“Nowadays women’s clothing is so fussed over, but back then the men’s clothing was so elaborate,” she said, describing men’s clothing detailed with lace and intricate hats.
Taraz also does research to add more songs to her repertoire. She tries to use primary sources but says they are difficult to come by.
“History is like a game of telephone,” she said.
Taraz mostly uses musical magazines and publications from the time that were printed with the sole purpose of preserving the music. According to Taraz, because printing was so expensive, most of the music was never made into sheet music.
“The folk songs were passed down just by being sung,” she said.
A direct connection
Lisa and Bob Byerts of York, Penn. visited the Living History Center during a weeklong trip to Boston. Lisa Byerts said she and her husband belong to their local historical society and wanted to see what Lexington had to offer.
“We’re interested in anything historical,” said Byerts, who lives just 30 minutes from Gettysburg.
Taraz believes the Living History Center helps visitors like the Byertses understand what life was like for Colonists and makes them seem more real.
“I think it really helps the people from back then come to life,” she said. “When you sing a song that they sang and you hear their words and melodies, it’s a direct connection.”
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in 2010, but his love of his hometown lives on in the new book “Lexington Through the Years,’’ edited by 18-year-old S. Levi “Sam’’ Doran.
Doran, a high school senior who painstakingly assembled the collection, said it bothered him when Whipple dismissed references to himself as a “scholarly’’ historian, insisting that only those with published books to their name deserve such a title. With this bound volume spanning the first 300 years of town history, Doran believes Whipple should now be indisputably viewed as an accomplished scholar who gave “due focus to preservation of the past, documentation of the present, and planning for the future.’’
Susan Bennett, executive director of the Lexington Historical Society, acknowledges that many young people have a passion for history. What distinguishes Doran, she said, is the intensity and depth of his interest and knowledge, as well as his exceptional maturity in celebrating the life's work of his mentor.
“Sam really pulled this book together from A to Z, and every step of the way proved himself to be the equal of any adult,’’ she said, noting that she insisted over Sam's repeated objections that his name accompany Whipple's on the front cover.
The book's 39 essays, which date back to 1971, are written in the news style that Whipple perfected while working as an editor for WBZ NewsRadio during World War II. His work cites books and manuscripts, and also quotes from oral histories that Whipple recorded from dozens of elderly residents so their stories would not be lost to the ages.
Eight of the vintage photographs were taken by Whipple, including the cover shot of one of the town's last passenger trains pulling away from the East Lexington Depot.
Topics include early female aviator Peggy Kimball, holiday celebrations, the Colonial Pharmacy, tributes to citizens such as former Lexington Minuteman publisher Alan G. Adams, the eventual replacement of the railroad with the Minuteman Bikeway, and perhaps Whipple's greatest personal interest: the history of ice cream in town.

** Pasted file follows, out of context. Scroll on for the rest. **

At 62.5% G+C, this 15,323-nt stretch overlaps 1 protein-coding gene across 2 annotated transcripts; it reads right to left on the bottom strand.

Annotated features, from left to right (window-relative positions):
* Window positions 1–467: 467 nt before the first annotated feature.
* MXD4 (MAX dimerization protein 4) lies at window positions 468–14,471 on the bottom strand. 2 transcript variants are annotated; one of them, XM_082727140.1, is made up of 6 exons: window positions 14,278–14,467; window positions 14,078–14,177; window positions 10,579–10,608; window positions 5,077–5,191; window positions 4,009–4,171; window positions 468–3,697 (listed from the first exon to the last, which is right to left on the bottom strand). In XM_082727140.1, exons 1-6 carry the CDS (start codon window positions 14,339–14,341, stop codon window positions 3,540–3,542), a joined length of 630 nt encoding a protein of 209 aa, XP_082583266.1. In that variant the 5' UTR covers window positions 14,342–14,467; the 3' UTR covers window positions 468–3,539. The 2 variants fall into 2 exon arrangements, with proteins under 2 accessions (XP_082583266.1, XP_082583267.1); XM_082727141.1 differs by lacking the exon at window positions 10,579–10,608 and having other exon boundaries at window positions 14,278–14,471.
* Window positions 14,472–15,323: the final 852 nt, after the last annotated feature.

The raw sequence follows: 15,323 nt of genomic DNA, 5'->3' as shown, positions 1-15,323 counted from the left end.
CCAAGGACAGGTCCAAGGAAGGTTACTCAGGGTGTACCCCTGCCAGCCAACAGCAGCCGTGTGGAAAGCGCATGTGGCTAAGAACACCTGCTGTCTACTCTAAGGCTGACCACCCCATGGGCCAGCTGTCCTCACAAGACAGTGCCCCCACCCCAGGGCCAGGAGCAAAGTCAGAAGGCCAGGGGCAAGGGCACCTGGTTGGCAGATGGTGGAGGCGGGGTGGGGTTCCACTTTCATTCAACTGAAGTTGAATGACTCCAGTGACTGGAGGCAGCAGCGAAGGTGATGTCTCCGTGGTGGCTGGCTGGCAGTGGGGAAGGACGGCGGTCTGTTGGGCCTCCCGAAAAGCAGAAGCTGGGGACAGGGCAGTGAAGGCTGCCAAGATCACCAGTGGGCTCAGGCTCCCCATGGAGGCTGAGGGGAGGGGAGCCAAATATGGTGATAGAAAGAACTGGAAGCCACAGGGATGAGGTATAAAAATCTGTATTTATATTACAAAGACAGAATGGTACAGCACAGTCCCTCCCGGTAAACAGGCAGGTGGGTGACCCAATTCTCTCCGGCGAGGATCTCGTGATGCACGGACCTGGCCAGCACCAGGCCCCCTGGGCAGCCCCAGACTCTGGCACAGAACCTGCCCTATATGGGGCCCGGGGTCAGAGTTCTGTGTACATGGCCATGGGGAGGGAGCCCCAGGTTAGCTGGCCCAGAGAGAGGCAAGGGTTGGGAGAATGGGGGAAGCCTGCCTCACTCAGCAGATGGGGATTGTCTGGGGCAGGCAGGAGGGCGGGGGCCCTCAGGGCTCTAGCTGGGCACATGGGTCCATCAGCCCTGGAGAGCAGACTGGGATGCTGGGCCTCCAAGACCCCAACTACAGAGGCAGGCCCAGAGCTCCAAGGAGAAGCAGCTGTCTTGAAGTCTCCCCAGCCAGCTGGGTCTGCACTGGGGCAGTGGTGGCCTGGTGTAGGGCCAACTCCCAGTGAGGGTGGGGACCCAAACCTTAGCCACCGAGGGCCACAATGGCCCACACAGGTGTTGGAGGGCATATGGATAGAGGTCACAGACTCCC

“Larry had quite a sweet tooth,’’ Doran recalled.
Jim Shaw, publisher of the Lexington-based Colonial Times, said Doran similarly demonstrated expertise and communication skills beyond his years while writing pro bono for the newspaper from ages 14 to 16. Shaw, who is also vice president of the Rotary Club of Lexington, arranged for Doran to be the featured speaker at the first-ever joint meeting of the Lexington and Concord rotary clubs April 9.
“There was no second choice,’’ Shaw said. “He is an extraordinary young man who has a gift for sharing the wealth of knowledge he has accumulated in his young life. Everybody wants to hear from Sam.’’
Colonial Times managing editor Laurie Atwater said she is pleased the newspaper provided an early platform through which Doran could showcase his considerable talents. His most popular series was a “then and now’’ column featuring photos illustrating changes at various sites in town. Determined to recapture the exact angle of one particular historic aerial view, he sought permission to gain access to the roof of the Lexington Savings Bank building in order to gain the perfect perspective.
“That's Sam. The kid doesn't miss a detail or a deadline,’’ said Atwater, recalling how Doran’s father, Guy, would sit in his car in the driveway of her home for an hour or two at a time while she and Sam combed through his “meticulously prepared’’ manuscripts.
“That was part of having Sam as a son,’’ said Guy Doran. “His interest was different than most kids.’’ He said he has long searched for old books and antiques rather than the latest electronics as presents for his son.
“The only credit Elaine [Sam’s mom] and I can take is doing our best to make opportunities available to him.’’
Sam was raised in an environment that nurtured respect for history.
In 1893, Sam's great-great-grandfather, Levi Doran, established a farming and greenhouse business that remained in the family (most recently as Doran's Greenhouses) through 2006.
His parents, who are lifetime members of the Lexington Historical Society, got him his very own lifetime membership when he was 3 or 4 years old. The family even lives in a historic home, built in 1786 by Lexington Minuteman Isaac Blodgett.
Perhaps it’s no surprise, then, that Doran says he has been interested in Lexington's storied past “for as long as I can remember.’’